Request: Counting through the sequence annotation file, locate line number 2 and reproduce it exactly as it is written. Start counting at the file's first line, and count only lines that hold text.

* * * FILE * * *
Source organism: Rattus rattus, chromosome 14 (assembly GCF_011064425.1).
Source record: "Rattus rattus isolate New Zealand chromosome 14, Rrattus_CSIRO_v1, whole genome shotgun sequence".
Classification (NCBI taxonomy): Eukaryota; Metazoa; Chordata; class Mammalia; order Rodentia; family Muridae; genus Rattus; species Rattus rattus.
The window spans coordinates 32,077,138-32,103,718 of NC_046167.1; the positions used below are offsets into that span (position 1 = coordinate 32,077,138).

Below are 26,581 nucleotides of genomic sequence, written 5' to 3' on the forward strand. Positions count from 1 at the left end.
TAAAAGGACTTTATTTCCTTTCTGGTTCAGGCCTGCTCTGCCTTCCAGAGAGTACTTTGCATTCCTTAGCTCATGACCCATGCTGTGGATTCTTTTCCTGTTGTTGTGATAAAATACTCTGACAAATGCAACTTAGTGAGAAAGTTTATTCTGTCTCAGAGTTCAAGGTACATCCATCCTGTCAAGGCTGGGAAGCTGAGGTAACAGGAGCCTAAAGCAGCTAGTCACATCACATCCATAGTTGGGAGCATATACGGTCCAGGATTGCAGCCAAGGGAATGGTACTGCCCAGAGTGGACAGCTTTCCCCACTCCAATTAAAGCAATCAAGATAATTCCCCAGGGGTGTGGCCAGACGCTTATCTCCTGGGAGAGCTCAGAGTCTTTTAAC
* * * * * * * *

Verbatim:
Source record: "Rattus rattus isolate New Zealand chromosome 14, Rrattus_CSIRO_v1, whole genome shotgun sequence".